A recent report about the soon-to-be-former White House chief-of-staff John Kelly showed his displeasure at Ivanka Trump and her husband by taking uncomplimentary notes on their behavior and leaving them on his desk for visitors to read.

While this appears to be an intentional (if passive-aggressive) attempt to leak a sensitive personal opinion, the story reminded me of the many times I was able to obtain inside information because I mastered a simple skill: reading documents upside-down.

This skill came in handy any time I was sitting across the desk from a boss who was using notes or a document to lead the discussion. Because I could read upside down, I could glance down at the papers and use what I read to:

  1. Anticipate what they'd say next and thus be better able to formulate the best response.
  2. Identify items being kept from me and thus be better able to discern any hidden agenda items.

This useful skill--I'd call it a minor superpower--is absurdly easy to acquire. All you need do is spend an hour or so reading a magazine, newspaper or book upside down. For the first minute or so it's difficult. Within less than an hour you'll be reading as if the document were right-side-up. Like riding a bike, once you've got the "hang" of it, it sticks.

A related skill is the ability to read mirror image text, which is similarly useful when the person you're speaking with has a laptop open or a computer screen facing away from you but which is reflected on something behind them, like an outside window.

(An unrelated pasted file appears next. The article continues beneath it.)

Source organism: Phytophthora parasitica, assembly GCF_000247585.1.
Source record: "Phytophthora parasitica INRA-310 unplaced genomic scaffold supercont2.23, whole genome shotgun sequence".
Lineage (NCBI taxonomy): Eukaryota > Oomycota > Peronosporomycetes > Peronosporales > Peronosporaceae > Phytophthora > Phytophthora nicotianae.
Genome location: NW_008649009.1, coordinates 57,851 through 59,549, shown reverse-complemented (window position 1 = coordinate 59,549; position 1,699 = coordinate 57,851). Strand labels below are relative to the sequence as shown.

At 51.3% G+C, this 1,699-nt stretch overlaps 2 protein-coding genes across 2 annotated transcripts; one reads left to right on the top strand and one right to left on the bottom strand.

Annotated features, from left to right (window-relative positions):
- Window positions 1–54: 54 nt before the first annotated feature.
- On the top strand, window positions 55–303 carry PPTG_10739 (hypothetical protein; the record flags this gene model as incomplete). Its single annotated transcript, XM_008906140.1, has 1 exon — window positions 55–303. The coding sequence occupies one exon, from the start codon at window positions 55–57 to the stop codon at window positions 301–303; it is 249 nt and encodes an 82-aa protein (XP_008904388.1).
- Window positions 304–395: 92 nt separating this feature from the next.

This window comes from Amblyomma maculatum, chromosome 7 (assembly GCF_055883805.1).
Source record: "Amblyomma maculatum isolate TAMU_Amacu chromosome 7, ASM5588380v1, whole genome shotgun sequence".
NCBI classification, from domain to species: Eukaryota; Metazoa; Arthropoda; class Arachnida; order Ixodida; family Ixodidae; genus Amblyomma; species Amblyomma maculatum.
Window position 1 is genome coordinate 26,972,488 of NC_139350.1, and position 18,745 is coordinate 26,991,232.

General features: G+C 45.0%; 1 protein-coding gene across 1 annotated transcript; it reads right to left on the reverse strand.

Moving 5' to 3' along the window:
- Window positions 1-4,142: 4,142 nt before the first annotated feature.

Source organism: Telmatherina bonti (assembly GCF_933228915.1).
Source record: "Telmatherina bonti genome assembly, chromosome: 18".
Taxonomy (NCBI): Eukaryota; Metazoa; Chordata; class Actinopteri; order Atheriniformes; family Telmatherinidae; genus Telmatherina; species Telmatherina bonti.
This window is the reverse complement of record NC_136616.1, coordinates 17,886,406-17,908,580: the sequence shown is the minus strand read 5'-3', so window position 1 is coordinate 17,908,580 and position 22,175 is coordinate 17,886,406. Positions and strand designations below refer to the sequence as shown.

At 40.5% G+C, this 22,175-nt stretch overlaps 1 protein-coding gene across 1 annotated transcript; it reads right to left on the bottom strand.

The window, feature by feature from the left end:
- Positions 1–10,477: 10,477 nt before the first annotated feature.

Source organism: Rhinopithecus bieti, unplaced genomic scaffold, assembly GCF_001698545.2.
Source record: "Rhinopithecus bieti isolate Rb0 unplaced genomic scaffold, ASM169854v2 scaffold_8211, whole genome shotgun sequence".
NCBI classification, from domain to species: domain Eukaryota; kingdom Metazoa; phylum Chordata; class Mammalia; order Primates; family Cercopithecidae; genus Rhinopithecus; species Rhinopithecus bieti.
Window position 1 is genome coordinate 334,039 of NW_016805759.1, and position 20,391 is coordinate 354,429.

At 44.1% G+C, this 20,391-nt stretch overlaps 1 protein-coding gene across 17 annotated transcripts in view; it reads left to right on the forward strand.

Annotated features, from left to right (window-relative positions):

To acquire this skill--again, a minor superpower--set a mirror up, turn your own screen around and browse the web as usual. Within an hour or less, you won't even notice that you're reading backwards.

Neither of these skills is something you need every day. But when you DO need them, they can be spectacularly useful.

For example, when one of the companies that employed me started a huge round of layoffs, I used the upside-down reading skill to check out the list of who was due to be fired. Even though the list was visible for only half a minute, but I read it as easily as if it had been posted on a bulletin board.

As a result, I knew that my boss wasn't lying to me when he said I wasn't on the list, which was comforting at time when my level of trust for the company was pretty low. More important, I was able to give one of my friends a heads-up that he'd best take the package before he got the axe.

Note: when I've described this skill to others in the past, I've occasionally gotten pushback that it's unethical. Bullsh*t. As long as companies use asymmetrical information (like secret salary data) to manipulate you, you have an ethical right to do whatever is necessary to re-balance the equation.